But I do think that the inclusion of the special on Netflix is consistent with our comedy offering, it’s consistent with Dave Chappelle’s comedy brand and this is … one of those times when there’s something on Netflix that you’re not going to like.
The trans employee resource group that’s organizing [Wednesday’s] virtual walkout, they’re expected to present you with this list of demands. Is Netflix willing to adopt any of those demands?
For the last couple of days, it’s been just listening to folks and hearing out how they’re feeling and what they’d like. I want to say that we are deeply committed to inclusion on-screen and behind the camera and in our workplace.
Going forward, I want to make sure that everyone understands that we are deeply committed to supporting artistic freedom with the creators who work at Netflix. We’re deeply committed to increase representation on screen and behind the camera, and we’ll always learn and improve on how to address these challenges as they arrive.
The employees are not asking that the special itself be taken down, but that other steps, such as adding a disclaimer to the beginning [of the special] is something they’re looking for. Is that something you’d be willing to consider?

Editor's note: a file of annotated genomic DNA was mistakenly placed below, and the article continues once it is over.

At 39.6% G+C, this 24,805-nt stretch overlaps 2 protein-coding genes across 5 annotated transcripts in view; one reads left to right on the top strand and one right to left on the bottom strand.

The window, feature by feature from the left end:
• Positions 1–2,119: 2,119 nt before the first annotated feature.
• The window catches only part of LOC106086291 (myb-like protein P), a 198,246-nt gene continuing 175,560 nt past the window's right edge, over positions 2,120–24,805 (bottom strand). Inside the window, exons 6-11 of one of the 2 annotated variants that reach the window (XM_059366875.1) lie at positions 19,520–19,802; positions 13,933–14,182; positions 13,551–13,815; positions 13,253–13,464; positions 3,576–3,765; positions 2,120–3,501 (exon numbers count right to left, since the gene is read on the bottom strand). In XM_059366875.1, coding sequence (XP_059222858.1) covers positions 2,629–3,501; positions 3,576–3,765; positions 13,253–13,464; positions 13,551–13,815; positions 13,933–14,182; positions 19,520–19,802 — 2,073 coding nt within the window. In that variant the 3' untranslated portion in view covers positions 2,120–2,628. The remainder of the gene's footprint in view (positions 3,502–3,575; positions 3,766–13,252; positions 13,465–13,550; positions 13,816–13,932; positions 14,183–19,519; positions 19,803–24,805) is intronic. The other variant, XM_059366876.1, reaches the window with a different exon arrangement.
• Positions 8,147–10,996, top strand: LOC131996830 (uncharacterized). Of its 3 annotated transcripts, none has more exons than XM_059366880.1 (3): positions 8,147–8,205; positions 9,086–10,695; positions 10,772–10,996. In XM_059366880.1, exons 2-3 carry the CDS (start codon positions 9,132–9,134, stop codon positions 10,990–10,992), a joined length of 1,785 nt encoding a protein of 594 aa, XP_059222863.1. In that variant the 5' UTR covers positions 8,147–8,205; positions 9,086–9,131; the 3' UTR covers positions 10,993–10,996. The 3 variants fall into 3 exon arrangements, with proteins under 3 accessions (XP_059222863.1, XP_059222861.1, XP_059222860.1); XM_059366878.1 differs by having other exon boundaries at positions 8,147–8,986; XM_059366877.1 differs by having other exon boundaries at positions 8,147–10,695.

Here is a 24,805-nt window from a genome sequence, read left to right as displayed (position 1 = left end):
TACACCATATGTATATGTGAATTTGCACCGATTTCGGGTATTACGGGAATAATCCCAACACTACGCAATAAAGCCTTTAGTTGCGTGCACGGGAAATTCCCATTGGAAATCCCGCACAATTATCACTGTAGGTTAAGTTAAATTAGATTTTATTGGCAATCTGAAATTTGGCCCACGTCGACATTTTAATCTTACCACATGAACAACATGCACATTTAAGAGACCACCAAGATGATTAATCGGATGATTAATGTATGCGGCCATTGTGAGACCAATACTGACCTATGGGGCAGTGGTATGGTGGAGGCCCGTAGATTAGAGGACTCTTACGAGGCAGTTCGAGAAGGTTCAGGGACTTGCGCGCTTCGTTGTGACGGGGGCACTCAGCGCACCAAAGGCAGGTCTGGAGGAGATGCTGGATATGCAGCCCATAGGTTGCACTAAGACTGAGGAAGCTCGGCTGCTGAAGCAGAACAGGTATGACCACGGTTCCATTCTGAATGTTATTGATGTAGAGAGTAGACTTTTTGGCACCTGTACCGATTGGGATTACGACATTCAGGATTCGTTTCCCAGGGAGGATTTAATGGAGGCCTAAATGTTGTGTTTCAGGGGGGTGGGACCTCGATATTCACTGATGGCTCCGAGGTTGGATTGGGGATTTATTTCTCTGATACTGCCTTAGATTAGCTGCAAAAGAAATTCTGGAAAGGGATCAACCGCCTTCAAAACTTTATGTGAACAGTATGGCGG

The content is age-restricted already for language, and Dave himself gives a very explicit warning at the beginning of the show, so I don’t think it would be appropriate in this case.
How do you plan to restore morale, especially with your LGBTQ employees, given the events of the past week?
This is one of the taxes on any organization of working remotely and not working together and growing rapidly during this period of time. We have a lot of folks who are new to Netflix and have never met anybody here. They’ve been working from home since their first day, and so probably what they haven’t experienced is that kind of reinforcement of the allyship that the company has toward the LGBTQ+ community, including massive investment in content and creators and storytellers to represent LGBTQ+ stories on-screen and around the world, and I think at unprecedented levels.
This group of employees felt a little betrayed because we’ve created such a great place to work that they forgot that sometimes these challenges will come up, and that’s what I mean about not recognizing that upfront, that folks would be hurt.
You and Reed [Hastings] have spoken at length about radical transparency, but given recent leaks and the employee who was fired, can Netflix remain committed to this culture of transparency among employees?
We’re deeply committed to the culture of transparency. And it also depends upon a great deal of trust with our employees that we continue to secure, but we don’t plan on changing any of our internal operations around that.